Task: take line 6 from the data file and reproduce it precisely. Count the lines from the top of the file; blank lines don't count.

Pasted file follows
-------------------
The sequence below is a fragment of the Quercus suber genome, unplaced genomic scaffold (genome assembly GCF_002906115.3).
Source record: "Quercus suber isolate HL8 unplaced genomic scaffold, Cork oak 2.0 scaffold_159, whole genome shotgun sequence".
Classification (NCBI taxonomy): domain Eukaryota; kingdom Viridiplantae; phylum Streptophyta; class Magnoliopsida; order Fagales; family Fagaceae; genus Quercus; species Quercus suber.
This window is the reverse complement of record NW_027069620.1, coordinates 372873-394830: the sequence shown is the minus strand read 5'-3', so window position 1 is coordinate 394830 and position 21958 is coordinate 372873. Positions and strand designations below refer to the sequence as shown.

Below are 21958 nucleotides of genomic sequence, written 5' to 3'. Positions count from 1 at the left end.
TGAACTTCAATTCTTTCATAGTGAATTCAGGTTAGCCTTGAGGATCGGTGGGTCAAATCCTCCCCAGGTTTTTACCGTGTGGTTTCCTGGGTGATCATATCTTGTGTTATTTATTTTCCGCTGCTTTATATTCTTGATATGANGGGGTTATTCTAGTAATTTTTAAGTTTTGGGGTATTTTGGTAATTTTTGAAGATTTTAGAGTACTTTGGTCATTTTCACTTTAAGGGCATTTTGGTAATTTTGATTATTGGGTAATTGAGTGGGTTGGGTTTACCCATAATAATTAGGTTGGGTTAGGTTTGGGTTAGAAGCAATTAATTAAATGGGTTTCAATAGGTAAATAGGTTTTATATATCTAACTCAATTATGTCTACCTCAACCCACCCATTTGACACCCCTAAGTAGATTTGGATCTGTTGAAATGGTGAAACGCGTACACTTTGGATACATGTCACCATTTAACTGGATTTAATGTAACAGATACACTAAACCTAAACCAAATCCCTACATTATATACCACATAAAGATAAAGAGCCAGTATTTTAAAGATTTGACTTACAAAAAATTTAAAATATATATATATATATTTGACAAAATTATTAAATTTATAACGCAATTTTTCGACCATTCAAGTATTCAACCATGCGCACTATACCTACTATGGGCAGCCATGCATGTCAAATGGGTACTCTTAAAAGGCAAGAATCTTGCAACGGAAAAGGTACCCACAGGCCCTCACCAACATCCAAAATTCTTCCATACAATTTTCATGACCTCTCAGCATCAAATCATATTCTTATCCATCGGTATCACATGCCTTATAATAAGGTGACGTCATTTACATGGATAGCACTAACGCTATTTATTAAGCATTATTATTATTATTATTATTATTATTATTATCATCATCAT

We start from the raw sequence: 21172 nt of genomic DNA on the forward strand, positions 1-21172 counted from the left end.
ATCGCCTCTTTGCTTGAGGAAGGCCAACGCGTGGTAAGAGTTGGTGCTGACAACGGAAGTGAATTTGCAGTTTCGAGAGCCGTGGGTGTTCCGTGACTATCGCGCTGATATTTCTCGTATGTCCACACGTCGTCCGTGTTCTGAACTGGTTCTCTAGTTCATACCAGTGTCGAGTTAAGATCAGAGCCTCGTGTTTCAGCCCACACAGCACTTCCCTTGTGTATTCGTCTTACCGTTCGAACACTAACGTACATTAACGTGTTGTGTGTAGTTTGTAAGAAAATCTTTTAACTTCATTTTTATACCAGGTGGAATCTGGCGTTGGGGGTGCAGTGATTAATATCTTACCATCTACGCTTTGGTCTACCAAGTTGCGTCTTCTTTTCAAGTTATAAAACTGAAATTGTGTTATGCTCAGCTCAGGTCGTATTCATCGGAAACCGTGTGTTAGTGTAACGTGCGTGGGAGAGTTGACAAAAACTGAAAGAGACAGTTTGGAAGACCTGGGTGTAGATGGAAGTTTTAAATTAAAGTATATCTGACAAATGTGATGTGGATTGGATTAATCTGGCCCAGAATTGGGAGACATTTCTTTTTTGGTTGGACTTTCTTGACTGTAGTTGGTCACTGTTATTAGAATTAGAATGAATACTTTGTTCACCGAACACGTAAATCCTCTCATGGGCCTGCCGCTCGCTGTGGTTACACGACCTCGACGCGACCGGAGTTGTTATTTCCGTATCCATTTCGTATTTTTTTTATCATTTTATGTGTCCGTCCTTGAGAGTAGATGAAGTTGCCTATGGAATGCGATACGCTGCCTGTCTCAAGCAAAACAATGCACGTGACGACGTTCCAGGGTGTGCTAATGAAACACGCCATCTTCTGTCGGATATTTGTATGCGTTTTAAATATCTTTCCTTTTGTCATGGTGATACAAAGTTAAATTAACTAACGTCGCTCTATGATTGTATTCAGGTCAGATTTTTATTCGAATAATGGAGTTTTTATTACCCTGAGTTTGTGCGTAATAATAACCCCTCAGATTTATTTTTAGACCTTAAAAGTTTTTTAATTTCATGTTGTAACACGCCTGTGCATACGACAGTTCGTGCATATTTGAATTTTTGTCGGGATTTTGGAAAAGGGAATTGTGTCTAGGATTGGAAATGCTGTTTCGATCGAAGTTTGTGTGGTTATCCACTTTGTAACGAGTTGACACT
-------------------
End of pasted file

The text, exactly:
TGAACTTCAATTCTTTCATAGTGAATTCAGGTTAGCCTTGAGGATCGGTGGGTCAAATCCTCCCCAGGTTTTTACCGTGTGGTTTCCTGGGTGATCATATCTTGTGTTATTTATTTTCCGCTGCTTTATATTCTTGATATGANGGGGTTATTCTAGTAATTTTTAAGTTTTGGGGTATTTTGGTAATTTTTGAAGATTTTAGAGTACTTTGGTCATTTTCACTTTAAGGGCATTTTGGTAATTTTGATTATTGGGTAATTGAGTGGGTTGGGTTTACCCATAATAATTAGGTTGGGTTAGGTTTGGGTTAGAAGCAATTAATTAAATGGGTTTCAATAGGTAAATAGGTTTTATATATCTAACTCAATTATGTCTACCTCAACCCACCCATTTGACACCCCTAAGTAGATTTGGATCTGTTGAAATGGTGAAACGCGTACACTTTGGATACATGTCACCATTTAACTGGATTTAATGTAACAGATACACTAAACCTAAACCAAATCCCTACATTATATACCACATAAAGATAAAGAGCCAGTATTTTAAAGATTTGACTTACAAAAAATTTAAAATATATATATATATATTTGACAAAATTATTAAATTTATAACGCAATTTTTCGACCATTCAAGTATTCAACCATGCGCACTATACCTACTATGGGCAGCCATGCATGTCAAATGGGTACTCTTAAAAGGCAAGAATCTTGCAACGGAAAAGGTACCCACAGGCCCTCACCAACATCCAAAATTCTTCCATACAATTTTCATGACCTCTCAGCATCAAATCATATTCTTATCCATCGGTATCACATGCCTTATAATAAGGTGACGTCATTTACATGGATAGCACTAACGCTATTTATTAAGCATTATTATTATTATTATTATTATTATTATTATCATCATCAT